Classification: Tennessee Whiskey
Company: Nelson's Green Brier Distillery
Distillery: Nelson's Green Brier Distillery
Release Date: Ongoing
Age: 2 Years
Mashbill: Undisclosed ratios of corn, wheat & malted barley
Color: Bright Copper
MSRP: $30 (2021)
Nelson's Green Brier Distillery is steeped in rich history. The brand was started by Charles Nelson in 1860 and reached quick popularity, producing over two million bottles a year by 1885. However that success ground to a halt, as statewide Prohibition in Tennessee caused them to shutter the distillery in 1909. The distillery was resurrected by Nelson's great-great-great-grandsons Charlie and Andy Nelson, and opened its doors in 2014 in Nashville, Tennessee.
Being a Tennessee whiskey distillery, Nelson's Green Brier utilizes the charcoal-based Lincoln County Process, filtering their whiskey through a mellowing bed of sugar maple charcoal.
The nose starts with an intriguing combination of scents that you would find in a bakery. Fresh dough, wood sugars, fresh grain, and light baking spice spill from the glass. Beneath all the scents is an underlying hint of youth that doesn’t necessarily take away from the experience, however it is also hard to ignore. Additionally, there’s an ever so slight tingle of ethanol that quickly dissipates after the whiskey has a minute or two to breathe. Overall, it’s a fine way to open up the sip and tease what’s to come.
The impact of the Lincoln County Process is evident in the palate, as sweet wood sugars jump out. This sweeter note combines with more grounded flavors of oak, dry leather, and ground green peppercorn. Digging deeper you’re reminded of the wheat in the mashbill, as a chewy dough note mingles in with a slight hint of tannic wood. Overall, the mouthfeel is on the thinner side, and when combined with the youthfulness of the flavors present, leaves you wanting just a touch more out of it.
Dry oak and leather combine with a dough covered in white peppercorn. A flash of sugars briefly appears and is quickly overcome with a dry oak note. This oak note lingers along with a dollop of heat for a surprisingly long time. Unfortunately, the finish is a tad too dry and oak heavy, creating an unbalance of flavors.
Nelson's Green Brier Tennessee Whiskey is a tribute to the company’s storied past. While it’s easy to roll your eyes at another story of distant relatives reviving the family business, there is no denying that steps were taken to try to recreate what Charles Nelson originally bottled. When you think about it, Nelson started producing whiskey before even famed Jack Daniel did in 1875. That said, while Nelson may have gotten the head start, that doesn’t necessarily mean that time is on the company’s side.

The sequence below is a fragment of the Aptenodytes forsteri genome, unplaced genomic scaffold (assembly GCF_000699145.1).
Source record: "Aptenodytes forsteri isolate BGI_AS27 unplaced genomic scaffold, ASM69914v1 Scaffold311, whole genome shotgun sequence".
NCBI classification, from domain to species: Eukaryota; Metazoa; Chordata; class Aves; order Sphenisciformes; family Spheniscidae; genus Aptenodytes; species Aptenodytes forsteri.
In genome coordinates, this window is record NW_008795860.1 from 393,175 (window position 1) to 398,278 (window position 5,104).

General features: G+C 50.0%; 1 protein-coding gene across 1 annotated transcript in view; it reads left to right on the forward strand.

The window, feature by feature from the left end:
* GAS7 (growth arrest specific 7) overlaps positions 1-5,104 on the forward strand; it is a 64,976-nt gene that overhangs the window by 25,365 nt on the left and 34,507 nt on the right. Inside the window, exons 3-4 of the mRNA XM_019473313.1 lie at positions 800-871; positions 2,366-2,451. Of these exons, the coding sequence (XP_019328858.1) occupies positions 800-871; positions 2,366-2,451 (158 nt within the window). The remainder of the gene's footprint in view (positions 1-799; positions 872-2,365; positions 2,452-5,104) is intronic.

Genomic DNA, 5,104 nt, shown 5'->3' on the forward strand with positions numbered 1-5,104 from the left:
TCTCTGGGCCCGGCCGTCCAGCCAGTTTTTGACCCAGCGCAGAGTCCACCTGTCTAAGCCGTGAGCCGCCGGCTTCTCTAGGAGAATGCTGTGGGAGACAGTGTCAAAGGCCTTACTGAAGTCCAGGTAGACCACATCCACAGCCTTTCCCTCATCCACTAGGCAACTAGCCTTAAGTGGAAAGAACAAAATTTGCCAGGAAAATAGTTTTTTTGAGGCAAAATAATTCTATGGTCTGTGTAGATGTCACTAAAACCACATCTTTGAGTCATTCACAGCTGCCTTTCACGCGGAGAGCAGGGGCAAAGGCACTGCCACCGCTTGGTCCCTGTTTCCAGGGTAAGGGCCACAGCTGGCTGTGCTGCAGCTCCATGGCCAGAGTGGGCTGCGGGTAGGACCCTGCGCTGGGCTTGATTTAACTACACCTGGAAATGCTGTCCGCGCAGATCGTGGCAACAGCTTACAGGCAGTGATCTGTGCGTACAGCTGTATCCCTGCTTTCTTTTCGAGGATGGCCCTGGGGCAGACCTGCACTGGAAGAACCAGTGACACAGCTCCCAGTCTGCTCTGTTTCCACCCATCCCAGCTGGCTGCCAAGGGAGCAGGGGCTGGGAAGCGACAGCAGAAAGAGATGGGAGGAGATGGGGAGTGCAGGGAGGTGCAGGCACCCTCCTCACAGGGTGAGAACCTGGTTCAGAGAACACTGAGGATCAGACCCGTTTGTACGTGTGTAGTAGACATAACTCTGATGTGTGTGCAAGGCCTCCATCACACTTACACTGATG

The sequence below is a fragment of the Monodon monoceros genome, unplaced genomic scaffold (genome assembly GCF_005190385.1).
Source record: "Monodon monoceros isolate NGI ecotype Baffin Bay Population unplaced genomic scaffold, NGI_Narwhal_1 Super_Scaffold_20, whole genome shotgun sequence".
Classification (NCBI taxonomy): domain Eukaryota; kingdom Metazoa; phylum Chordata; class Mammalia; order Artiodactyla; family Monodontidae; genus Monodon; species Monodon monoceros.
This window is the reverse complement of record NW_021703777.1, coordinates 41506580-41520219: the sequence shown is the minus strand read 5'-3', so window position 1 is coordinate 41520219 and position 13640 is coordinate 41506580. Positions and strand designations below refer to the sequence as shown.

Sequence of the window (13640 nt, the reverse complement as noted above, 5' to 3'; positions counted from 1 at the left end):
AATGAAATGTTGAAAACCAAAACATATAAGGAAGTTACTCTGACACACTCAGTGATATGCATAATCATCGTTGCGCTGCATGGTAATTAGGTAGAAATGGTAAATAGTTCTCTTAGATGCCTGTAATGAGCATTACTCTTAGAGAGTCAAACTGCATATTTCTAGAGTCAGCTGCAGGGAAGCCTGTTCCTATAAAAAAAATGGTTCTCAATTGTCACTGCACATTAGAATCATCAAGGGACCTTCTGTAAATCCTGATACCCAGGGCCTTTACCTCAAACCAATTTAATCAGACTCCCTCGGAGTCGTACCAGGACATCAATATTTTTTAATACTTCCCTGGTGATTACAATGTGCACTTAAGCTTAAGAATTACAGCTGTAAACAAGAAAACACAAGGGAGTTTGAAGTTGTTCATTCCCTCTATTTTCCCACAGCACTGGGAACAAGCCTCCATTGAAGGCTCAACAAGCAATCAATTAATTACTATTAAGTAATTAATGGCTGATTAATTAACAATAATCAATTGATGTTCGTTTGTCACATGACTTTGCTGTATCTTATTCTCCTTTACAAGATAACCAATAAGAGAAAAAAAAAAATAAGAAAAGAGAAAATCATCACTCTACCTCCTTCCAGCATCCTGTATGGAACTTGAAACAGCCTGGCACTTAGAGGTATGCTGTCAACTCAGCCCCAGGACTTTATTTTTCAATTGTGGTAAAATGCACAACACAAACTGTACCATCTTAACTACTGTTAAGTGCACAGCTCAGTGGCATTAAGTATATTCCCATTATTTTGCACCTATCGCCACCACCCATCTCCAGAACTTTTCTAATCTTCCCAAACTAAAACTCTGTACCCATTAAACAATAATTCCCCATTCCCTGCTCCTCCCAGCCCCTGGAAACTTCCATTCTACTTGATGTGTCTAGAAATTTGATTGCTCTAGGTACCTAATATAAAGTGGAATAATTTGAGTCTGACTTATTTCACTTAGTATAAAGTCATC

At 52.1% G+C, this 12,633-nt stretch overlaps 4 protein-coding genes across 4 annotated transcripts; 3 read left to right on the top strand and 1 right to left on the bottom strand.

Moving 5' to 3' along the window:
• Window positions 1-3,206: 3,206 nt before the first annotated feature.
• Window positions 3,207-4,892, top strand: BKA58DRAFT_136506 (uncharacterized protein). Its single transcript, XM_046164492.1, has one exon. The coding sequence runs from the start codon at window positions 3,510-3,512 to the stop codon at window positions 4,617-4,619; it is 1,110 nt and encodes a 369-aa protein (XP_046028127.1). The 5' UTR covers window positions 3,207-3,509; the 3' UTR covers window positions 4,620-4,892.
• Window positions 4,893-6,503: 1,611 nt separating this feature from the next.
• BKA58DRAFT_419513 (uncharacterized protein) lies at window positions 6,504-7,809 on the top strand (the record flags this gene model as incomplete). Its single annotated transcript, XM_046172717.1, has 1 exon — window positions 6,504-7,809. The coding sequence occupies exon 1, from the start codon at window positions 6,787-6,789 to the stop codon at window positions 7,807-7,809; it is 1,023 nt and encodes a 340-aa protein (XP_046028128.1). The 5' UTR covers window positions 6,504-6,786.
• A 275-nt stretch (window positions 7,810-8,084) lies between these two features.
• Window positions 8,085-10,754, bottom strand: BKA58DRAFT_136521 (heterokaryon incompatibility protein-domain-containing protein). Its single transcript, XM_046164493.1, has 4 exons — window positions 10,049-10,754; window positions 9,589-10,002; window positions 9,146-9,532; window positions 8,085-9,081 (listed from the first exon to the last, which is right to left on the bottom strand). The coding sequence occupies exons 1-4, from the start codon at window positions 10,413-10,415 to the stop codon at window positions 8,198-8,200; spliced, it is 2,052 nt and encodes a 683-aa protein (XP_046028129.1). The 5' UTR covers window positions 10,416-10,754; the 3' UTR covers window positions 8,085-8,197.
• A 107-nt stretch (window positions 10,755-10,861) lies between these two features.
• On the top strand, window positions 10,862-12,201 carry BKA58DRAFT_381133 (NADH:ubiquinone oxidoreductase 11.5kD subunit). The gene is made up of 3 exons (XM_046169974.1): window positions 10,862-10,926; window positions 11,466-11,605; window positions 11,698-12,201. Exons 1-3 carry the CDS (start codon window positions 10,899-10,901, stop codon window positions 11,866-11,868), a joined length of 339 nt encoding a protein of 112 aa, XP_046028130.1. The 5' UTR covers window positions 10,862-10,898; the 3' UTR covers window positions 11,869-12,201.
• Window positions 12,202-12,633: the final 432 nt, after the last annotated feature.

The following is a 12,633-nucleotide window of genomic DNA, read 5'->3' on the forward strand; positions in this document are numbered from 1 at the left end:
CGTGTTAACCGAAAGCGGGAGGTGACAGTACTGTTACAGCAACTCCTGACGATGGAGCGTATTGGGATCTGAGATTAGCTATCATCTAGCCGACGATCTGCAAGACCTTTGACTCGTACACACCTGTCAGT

When Nelson's Green Brier Distillery first started again in the 2010’s, they sourced bourbon and sold it under the Belle Meade brand (and still do today), while they began aging their own distillate. Today, Nelson's Green Brier Distillery is just one of many distilleries in Tennessee producing whiskey utilizing the Lincoln County Process. Others such as Jack Daniel’s and George Dickel have had a lot more time to perfect their product over the years, while Nelson's Green Brier Distillery was in a deep freeze. The result is that these distilleries have a deep range of products that highlight the complexity of Tennessee whiskey. It also means that even standard fare like Jack Daniel’s Tennessee Whiskey and George Dickel Superior No. 12 have had time to be tweaked and more or less perfected over the years.
The end result is that it’s harder for Nelson's Green Brier Tennessee whiskey to stand out in a crowded marketplace. Its flavor profile highlights strong hints of dough, oak, and drier flavors throughout the sip and has a hard time escaping the fact that it hasn’t spent a lot of time in the barrel, relatively speaking. While the brand’s history may be interesting, it’s not enough to differentiate the actual whiskey from others in the marketplace at this time.
Nelson's Green Brier Tennessee Whiskey delivers a sip that seems in line with what you normally see for a smaller distillery that has been up and running for only a few years. It’s youthful, but might show signs of potential with more years in the barrel. But what makes it stand out from its peers, is its price.
Many reading this review will be familiar with the pricing of younger distilleries. To help alleviate startup costs, the initial whiskey produced is often priced at $50 or more. In the case of Nelson's Green Brier, the company decided to price it at a more consumer-friendly $30. While the whiskey itself isn’t earth shattering, it’s also priced appropriately for the sip it does deliver. I realize not all newer distilleries will be able to follow the lead Nelson’s Green Brier is setting, but it is one that I’d like to see more strive towards.
Showing off its wheated and Tennessee roots, Nelson’s Green Brier Tennessee Whiskey still has a little way to go to live up to the storied history that makes up its namesake.
Nelson’s Green Brier Tennessee Whiskey has a lot going for it: a storied past, utilization of the Lincoln County Process, and a family recipe dating back to the 1800’s. That said, its youthful, doughy, and oftentimes overly dry sip shows that it has a lot of ground to make up for it to truly stand out in the marketplace. For those whiskey drinkers who prefer Tennessee whiskey, Nelson’s Green Brier is an exciting prospect and will be interesting to see how it develops over time. For everyone else, the here-and-now whiskey isn’t quite ready for primetime.